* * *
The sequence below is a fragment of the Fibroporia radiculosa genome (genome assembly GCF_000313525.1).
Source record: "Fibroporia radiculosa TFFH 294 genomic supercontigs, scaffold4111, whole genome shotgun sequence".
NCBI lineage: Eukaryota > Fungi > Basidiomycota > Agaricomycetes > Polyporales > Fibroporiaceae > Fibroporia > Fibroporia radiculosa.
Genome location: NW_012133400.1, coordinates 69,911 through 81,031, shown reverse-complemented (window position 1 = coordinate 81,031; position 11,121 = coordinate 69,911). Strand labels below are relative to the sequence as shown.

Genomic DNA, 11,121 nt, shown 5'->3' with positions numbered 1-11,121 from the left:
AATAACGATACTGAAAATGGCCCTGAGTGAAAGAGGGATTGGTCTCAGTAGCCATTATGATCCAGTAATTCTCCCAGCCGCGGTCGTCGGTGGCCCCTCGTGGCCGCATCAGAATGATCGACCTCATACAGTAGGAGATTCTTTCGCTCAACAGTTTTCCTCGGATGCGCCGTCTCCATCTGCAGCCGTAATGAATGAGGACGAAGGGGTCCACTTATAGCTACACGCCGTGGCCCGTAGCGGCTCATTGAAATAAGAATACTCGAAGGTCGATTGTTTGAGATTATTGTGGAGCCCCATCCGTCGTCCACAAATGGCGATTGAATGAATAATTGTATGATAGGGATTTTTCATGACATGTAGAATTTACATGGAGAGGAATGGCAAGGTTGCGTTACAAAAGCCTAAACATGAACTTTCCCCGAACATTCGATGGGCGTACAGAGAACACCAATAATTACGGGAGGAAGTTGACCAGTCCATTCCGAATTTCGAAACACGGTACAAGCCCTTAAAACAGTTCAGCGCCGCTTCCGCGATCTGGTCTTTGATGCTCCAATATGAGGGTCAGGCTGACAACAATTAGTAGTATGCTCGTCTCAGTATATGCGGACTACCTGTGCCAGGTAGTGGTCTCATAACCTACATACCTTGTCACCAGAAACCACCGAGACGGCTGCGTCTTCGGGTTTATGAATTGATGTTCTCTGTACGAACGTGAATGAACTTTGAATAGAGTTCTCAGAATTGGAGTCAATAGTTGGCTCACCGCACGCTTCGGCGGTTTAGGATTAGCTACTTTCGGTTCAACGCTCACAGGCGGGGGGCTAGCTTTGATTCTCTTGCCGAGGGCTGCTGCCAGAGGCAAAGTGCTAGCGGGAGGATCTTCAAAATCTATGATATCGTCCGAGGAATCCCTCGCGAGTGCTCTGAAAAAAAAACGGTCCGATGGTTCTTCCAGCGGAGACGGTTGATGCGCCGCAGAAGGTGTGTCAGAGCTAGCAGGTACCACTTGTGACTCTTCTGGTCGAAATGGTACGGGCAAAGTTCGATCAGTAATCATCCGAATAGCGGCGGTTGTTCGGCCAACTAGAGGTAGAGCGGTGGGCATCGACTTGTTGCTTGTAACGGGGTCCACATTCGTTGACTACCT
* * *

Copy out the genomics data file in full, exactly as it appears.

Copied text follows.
The sequence below is a fragment of the Fibroporia radiculosa genome (genome assembly GCF_000313525.1).
Source record: "Fibroporia radiculosa TFFH 294 genomic supercontigs, scaffold4111, whole genome shotgun sequence".
NCBI lineage: Eukaryota > Fungi > Basidiomycota > Agaricomycetes > Polyporales > Fibroporiaceae > Fibroporia > Fibroporia radiculosa.
Genome location: NW_012133400.1, coordinates 69,911 through 81,031, shown reverse-complemented (window position 1 = coordinate 81,031; position 11,121 = coordinate 69,911). Strand labels below are relative to the sequence as shown.

Genomic DNA, 11,121 nt, shown 5'->3' with positions numbered 1-11,121 from the left:
AATAACGATACTGAAAATGGCCCTGAGTGAAAGAGGGATTGGTCTCAGTAGCCATTATGATCCAGTAATTCTCCCAGCCGCGGTCGTCGGTGGCCCCTCGTGGCCGCATCAGAATGATCGACCTCATACAGTAGGAGATTCTTTCGCTCAACAGTTTTCCTCGGATGCGCCGTCTCCATCTGCAGCCGTAATGAATGAGGACGAAGGGGTCCACTTATAGCTACACGCCGTGGCCCGTAGCGGCTCATTGAAATAAGAATACTCGAAGGTCGATTGTTTGAGATTATTGTGGAGCCCCATCCGTCGTCCACAAATGGCGATTGAATGAATAATTGTATGATAGGGATTTTTCATGACATGTAGAATTTACATGGAGAGGAATGGCAAGGTTGCGTTACAAAAGCCTAAACATGAACTTTCCCCGAACATTCGATGGGCGTACAGAGAACACCAATAATTACGGGAGGAAGTTGACCAGTCCATTCCGAATTTCGAAACACGGTACAAGCCCTTAAAACAGTTCAGCGCCGCTTCCGCGATCTGGTCTTTGATGCTCCAATATGAGGGTCAGGCTGACAACAATTAGTAGTATGCTCGTCTCAGTATATGCGGACTACCTGTGCCAGGTAGTGGTCTCATAACCTACATACCTTGTCACCAGAAACCACCGAGACGGCTGCGTCTTCGGGTTTATGAATTGATGTTCTCTGTACGAACGTGAATGAACTTTGAATAGAGTTCTCAGAATTGGAGTCAATAGTTGGCTCACCGCACGCTTCGGCGGTTTAGGATTAGCTACTTTCGGTTCAACGCTCACAGGCGGGGGGCTAGCTTTGATTCTCTTGCCGAGGGCTGCTGCCAGAGGCAAAGTGCTAGCGGGAGGATCTTCAAAATCTATGATATCGTCCGAGGAATCCCTCGCGAGTGCTCTGAAAAAAAAACGGTCCGATGGTTCTTCCAGCGGAGACGGTTGATGCGCCGCAGAAGGTGTGTCAGAGCTAGCAGGTACCACTTGTGACTCTTCTGGTCGAAATGGTACGGGCAAAGTTCGATCAGTAATCATCCGAATAGCGGCGGTTGTTCGGCCAACTAGAGGTAGAGCGGTGGGCATCGACTTGTTGCTTGTAACGGGGTCCACATTCGTTGACTACCT